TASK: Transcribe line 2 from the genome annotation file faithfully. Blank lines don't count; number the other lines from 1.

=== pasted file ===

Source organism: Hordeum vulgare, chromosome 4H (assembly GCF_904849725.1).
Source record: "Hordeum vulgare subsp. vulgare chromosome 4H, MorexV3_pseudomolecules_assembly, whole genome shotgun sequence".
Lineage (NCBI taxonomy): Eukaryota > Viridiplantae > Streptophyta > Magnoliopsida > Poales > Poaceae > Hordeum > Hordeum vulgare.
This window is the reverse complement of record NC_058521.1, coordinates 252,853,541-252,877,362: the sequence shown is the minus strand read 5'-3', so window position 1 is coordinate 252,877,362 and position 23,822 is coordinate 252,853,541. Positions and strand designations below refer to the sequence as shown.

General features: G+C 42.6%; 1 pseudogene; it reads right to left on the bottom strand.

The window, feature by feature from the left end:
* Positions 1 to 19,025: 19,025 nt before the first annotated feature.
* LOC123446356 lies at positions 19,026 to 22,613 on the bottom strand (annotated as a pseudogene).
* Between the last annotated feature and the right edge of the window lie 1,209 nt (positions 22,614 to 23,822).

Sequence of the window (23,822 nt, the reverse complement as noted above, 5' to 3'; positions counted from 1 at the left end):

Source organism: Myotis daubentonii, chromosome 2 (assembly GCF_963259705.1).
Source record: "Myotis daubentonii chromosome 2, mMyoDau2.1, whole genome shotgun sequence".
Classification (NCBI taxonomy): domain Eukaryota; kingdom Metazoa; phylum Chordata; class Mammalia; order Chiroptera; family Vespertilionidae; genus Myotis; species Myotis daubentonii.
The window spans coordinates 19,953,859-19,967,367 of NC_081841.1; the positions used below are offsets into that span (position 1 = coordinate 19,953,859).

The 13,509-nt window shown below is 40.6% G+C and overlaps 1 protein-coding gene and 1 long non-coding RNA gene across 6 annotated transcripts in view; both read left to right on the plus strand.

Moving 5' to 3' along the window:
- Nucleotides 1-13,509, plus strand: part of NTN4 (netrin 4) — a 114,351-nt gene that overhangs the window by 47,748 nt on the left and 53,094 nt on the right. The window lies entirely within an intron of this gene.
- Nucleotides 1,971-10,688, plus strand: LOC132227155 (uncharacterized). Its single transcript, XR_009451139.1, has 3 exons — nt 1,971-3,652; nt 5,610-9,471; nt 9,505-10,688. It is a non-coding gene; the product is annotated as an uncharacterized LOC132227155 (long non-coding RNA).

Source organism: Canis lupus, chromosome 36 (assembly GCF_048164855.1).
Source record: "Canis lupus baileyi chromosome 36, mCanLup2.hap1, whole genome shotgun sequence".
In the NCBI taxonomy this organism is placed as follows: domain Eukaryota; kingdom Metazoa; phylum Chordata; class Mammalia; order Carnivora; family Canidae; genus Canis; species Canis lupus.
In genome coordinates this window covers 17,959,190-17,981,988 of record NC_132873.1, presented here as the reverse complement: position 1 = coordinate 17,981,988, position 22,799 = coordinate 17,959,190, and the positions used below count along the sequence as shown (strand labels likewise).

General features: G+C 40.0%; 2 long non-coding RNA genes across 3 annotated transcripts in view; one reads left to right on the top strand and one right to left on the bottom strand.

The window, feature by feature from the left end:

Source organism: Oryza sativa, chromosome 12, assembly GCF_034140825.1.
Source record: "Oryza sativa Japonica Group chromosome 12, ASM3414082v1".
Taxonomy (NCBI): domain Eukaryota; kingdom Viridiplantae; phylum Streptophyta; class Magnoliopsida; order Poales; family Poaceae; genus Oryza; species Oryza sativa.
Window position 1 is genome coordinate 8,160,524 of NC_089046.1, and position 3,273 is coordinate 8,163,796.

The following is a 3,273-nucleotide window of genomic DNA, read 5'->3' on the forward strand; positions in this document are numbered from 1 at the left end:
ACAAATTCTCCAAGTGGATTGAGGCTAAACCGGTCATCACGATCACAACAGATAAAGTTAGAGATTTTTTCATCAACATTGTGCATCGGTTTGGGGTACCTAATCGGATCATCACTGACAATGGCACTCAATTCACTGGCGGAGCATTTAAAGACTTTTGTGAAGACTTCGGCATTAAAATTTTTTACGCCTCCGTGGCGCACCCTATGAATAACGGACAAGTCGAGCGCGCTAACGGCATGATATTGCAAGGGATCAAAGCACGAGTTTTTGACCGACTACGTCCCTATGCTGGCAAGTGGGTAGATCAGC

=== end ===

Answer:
Source record: "Hordeum vulgare subsp. vulgare chromosome 4H, MorexV3_pseudomolecules_assembly, whole genome shotgun sequence".